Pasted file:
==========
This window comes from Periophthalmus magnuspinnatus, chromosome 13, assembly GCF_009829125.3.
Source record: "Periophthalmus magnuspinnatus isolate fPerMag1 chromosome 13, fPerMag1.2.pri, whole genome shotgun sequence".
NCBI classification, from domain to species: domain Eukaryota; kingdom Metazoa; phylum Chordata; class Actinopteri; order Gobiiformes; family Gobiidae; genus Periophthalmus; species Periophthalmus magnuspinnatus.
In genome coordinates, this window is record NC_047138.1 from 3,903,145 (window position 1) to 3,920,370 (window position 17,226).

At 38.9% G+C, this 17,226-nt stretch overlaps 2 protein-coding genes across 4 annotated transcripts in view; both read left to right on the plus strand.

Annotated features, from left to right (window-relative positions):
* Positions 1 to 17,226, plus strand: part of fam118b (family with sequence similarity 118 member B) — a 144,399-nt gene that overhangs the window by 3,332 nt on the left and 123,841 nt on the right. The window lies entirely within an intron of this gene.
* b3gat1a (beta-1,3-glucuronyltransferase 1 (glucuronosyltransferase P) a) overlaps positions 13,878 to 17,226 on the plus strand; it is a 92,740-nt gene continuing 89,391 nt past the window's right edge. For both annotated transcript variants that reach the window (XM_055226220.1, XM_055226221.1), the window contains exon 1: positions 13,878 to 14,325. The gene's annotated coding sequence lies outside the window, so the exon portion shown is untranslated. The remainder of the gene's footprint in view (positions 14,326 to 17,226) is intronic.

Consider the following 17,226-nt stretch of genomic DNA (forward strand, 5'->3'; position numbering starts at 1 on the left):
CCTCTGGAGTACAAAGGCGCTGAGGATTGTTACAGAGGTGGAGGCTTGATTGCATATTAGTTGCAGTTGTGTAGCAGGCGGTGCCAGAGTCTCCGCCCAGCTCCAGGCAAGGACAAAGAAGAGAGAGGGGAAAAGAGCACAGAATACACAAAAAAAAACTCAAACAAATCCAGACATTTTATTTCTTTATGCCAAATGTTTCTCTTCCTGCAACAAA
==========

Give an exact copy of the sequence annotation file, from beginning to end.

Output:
This window comes from Periophthalmus magnuspinnatus, chromosome 13, assembly GCF_009829125.3.
Source record: "Periophthalmus magnuspinnatus isolate fPerMag1 chromosome 13, fPerMag1.2.pri, whole genome shotgun sequence".
NCBI classification, from domain to species: domain Eukaryota; kingdom Metazoa; phylum Chordata; class Actinopteri; order Gobiiformes; family Gobiidae; genus Periophthalmus; species Periophthalmus magnuspinnatus.
In genome coordinates, this window is record NC_047138.1 from 3,903,145 (window position 1) to 3,920,370 (window position 17,226).

At 38.9% G+C, this 17,226-nt stretch overlaps 2 protein-coding genes across 4 annotated transcripts in view; both read left to right on the plus strand.

Annotated features, from left to right (window-relative positions):
* Positions 1 to 17,226, plus strand: part of fam118b (family with sequence similarity 118 member B) — a 144,399-nt gene that overhangs the window by 3,332 nt on the left and 123,841 nt on the right. The window lies entirely within an intron of this gene.
* b3gat1a (beta-1,3-glucuronyltransferase 1 (glucuronosyltransferase P) a) overlaps positions 13,878 to 17,226 on the plus strand; it is a 92,740-nt gene continuing 89,391 nt past the window's right edge. For both annotated transcript variants that reach the window (XM_055226220.1, XM_055226221.1), the window contains exon 1: positions 13,878 to 14,325. The gene's annotated coding sequence lies outside the window, so the exon portion shown is untranslated. The remainder of the gene's footprint in view (positions 14,326 to 17,226) is intronic.

Consider the following 17,226-nt stretch of genomic DNA (forward strand, 5'->3'; position numbering starts at 1 on the left):
CCTCTGGAGTACAAAGGCGCTGAGGATTGTTACAGAGGTGGAGGCTTGATTGCATATTAGTTGCAGTTGTGTAGCAGGCGGTGCCAGAGTCTCCGCCCAGCTCCAGGCAAGGACAAAGAAGAGAGAGGGGAAAAGAGCACAGAATACACAAAAAAAAACTCAAACAAATCCAGACATTTTATTTCTTTATGCCAAATGTTTCTCTTCCTGCAACAAA